Getting at the root of extreme weather’s connection to civil conflict

There is ample research connecting external causes, like climate and food prices, to conflict. Yesterday, I reported on new research showing that US food aid can prolong smaller civil conflicts. In the case of that study and others, the lingering question is also the most important, what external factors drive conflict as opposed to other issues?

A series of recent research does not necessarily answer the question, but show how a diversity of factors are to blame, not a single reason. In the first paper, Marc Bellemare of the University of Minnesota shows that food price is connected to social unrest, but it is overall changes in price levels, not volatile shifts that are associated with unrest.

“While rising food prices appear to cause food riots, food price volatility is at best negatively associated with and at worst unrelated to social unrest. These findings go against much of the prevailing rhetoric surrounding food prices,” writes Bellemare.

The second paper examines the relationship between drought and conflict in Somalia.  It found that drought was connected to local violent conflict in Somalia. An increase in the intensity of the drought was associated with a higher likelihood of conflict.

The answer, my friend, is blowin’ in the wind

In many parts of the world, climate change does not constitute an immediate threat to national security at present. What matters, and what may matter in the near term, is the way various institutions respond to the idea of climate change,” write Francois Gemenne and his colleagues.

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“[I]f response is limited to security responses, fundamental underlying climate threats will remain neglected.”

The overall findings of the papers are in line with research connecting climate and conflict. Much was made of a paper published in Science last August. Major media players led with headlines warning of climate change leading to an increase in violence. Skeptics said that the connections were already known, but the effects were overblown.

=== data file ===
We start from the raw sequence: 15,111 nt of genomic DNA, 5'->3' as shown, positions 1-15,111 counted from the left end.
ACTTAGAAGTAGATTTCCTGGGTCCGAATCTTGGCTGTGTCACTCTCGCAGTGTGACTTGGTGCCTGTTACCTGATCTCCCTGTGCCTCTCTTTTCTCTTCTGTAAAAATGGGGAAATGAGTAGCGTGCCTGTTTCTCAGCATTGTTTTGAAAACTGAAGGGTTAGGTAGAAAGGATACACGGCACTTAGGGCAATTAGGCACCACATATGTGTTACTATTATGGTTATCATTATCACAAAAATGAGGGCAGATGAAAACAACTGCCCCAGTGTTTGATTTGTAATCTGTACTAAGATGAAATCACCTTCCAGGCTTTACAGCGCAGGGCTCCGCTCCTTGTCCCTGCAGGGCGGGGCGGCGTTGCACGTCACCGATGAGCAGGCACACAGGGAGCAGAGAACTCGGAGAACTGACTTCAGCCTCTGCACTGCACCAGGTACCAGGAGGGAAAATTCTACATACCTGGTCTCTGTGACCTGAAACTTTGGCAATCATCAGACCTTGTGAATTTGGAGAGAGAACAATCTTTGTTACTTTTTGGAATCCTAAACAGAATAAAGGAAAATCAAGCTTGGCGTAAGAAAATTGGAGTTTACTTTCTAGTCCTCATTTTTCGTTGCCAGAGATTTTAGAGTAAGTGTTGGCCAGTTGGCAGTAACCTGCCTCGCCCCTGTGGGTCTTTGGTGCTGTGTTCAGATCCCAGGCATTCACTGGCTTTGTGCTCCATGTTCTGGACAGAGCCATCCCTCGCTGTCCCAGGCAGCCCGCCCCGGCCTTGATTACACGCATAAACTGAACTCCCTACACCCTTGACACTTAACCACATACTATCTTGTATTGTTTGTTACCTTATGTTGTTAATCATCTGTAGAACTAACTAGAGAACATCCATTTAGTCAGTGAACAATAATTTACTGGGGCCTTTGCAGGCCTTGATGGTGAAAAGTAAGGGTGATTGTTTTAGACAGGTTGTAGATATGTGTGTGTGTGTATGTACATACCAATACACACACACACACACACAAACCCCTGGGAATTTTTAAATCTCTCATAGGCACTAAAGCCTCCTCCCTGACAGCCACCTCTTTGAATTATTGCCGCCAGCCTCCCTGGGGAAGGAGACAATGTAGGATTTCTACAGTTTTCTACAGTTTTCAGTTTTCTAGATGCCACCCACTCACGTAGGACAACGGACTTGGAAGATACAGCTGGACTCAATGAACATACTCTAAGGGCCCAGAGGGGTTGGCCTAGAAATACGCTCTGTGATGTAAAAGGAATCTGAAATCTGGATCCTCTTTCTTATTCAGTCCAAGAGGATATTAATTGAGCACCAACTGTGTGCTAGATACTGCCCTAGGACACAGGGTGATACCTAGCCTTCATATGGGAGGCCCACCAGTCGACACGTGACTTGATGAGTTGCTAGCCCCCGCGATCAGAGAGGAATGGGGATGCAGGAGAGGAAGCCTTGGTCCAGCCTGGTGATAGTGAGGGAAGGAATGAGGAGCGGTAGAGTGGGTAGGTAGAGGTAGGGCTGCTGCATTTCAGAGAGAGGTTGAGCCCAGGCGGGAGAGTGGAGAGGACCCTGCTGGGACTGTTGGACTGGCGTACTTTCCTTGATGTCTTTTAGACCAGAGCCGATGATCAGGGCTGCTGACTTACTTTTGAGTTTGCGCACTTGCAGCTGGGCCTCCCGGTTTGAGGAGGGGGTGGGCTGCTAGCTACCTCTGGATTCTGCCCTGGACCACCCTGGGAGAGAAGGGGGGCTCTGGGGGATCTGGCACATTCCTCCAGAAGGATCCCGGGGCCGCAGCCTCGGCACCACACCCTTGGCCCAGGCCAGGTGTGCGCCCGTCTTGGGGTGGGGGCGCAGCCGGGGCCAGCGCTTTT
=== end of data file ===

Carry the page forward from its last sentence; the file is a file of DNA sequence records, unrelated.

“Critiques of the study of this connection (at least credible critiques) have not so much argued that there is no connection, but that the connections are very complex and not well-captured in large-scale studies using quantitative tools,” blogged University of South Carolina researcher Ed Carr at the time.

These research papers and others together show that there are many factors that contribute to the onset of conflict. The underlying problems of instability and poverty can be linked to the problems associated with food prices. There is a reason why the US and Egypt have had differing experiences with rising global food prices.

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What looms are questions as to how to mitigate the effects of the different forces that can contribute to conflict. Bellemare recommends that policy makers look at ways to curb rising food prices, from subsidies to investments in agricultural production. These are the very areas where aid organizations have been working for decades. Similarly, Gemenne and his co-authors focus on making changes to the root problems.

Which brings us back into the fold of the aid debate. If there are factors that contribute to conflict, what can be done to address them? What role can donors and NGOs play in addressing some of the core issues that contribute to enabling climate to increase chances of conflict?

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About Author

Tom Murphy

Tom Murphy is a New Hampshire-based reporter for Humanosphere. Before joining Humanosphere, Tom founded and edited the aid blog A View From the Cave. His work has appeared in Foreign Policy, the Huffington Post, the Guardian, GlobalPost and Christian Science Monitor. He tweets at @viewfromthecave. Contact him at tmurphy[at]humanosphere.org.